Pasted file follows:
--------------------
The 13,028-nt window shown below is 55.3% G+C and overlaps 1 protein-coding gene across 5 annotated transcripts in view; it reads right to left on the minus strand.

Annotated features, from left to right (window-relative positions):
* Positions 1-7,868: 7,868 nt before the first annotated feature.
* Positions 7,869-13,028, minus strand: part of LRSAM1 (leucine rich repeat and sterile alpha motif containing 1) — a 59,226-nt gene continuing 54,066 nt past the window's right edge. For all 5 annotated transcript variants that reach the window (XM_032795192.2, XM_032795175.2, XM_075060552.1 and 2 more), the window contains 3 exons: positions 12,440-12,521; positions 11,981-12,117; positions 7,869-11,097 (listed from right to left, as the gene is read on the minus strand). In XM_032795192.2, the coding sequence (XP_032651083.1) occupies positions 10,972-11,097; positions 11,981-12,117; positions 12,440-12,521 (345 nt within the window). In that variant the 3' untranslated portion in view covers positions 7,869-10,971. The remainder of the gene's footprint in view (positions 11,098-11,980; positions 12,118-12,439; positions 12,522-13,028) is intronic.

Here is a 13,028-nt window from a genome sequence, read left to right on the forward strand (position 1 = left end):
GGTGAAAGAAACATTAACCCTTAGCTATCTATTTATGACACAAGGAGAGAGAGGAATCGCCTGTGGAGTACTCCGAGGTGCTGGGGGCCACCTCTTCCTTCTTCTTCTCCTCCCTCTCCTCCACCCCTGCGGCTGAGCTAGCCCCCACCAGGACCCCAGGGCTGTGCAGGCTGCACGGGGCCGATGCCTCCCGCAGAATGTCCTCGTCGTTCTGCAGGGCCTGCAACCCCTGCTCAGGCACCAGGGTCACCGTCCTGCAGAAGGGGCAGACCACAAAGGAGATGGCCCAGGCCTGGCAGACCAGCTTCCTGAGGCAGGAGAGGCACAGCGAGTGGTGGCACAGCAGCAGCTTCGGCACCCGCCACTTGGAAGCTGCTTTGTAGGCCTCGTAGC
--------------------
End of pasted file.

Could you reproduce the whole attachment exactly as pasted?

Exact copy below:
The 13,028-nt window shown below is 55.3% G+C and overlaps 1 protein-coding gene across 5 annotated transcripts in view; it reads right to left on the minus strand.

Annotated features, from left to right (window-relative positions):
* Positions 1-7,868: 7,868 nt before the first annotated feature.
* Positions 7,869-13,028, minus strand: part of LRSAM1 (leucine rich repeat and sterile alpha motif containing 1) — a 59,226-nt gene continuing 54,066 nt past the window's right edge. For all 5 annotated transcript variants that reach the window (XM_032795192.2, XM_032795175.2, XM_075060552.1 and 2 more), the window contains 3 exons: positions 12,440-12,521; positions 11,981-12,117; positions 7,869-11,097 (listed from right to left, as the gene is read on the minus strand). In XM_032795192.2, the coding sequence (XP_032651083.1) occupies positions 10,972-11,097; positions 11,981-12,117; positions 12,440-12,521 (345 nt within the window). In that variant the 3' untranslated portion in view covers positions 7,869-10,971. The remainder of the gene's footprint in view (positions 11,098-11,980; positions 12,118-12,439; positions 12,522-13,028) is intronic.

Here is a 13,028-nt window from a genome sequence, read left to right on the forward strand (position 1 = left end):
GGTGAAAGAAACATTAACCCTTAGCTATCTATTTATGACACAAGGAGAGAGAGGAATCGCCTGTGGAGTACTCCGAGGTGCTGGGGGCCACCTCTTCCTTCTTCTTCTCCTCCCTCTCCTCCACCCCTGCGGCTGAGCTAGCCCCCACCAGGACCCCAGGGCTGTGCAGGCTGCACGGGGCCGATGCCTCCCGCAGAATGTCCTCGTCGTTCTGCAGGGCCTGCAACCCCTGCTCAGGCACCAGGGTCACCGTCCTGCAGAAGGGGCAGACCACAAAGGAGATGGCCCAGGCCTGGCAGACCAGCTTCCTGAGGCAGGAGAGGCACAGCGAGTGGTGGCACAGCAGCAGCTTCGGCACCCGCCACTTGGAAGCTGCTTTGTAGGCCTCGTAGC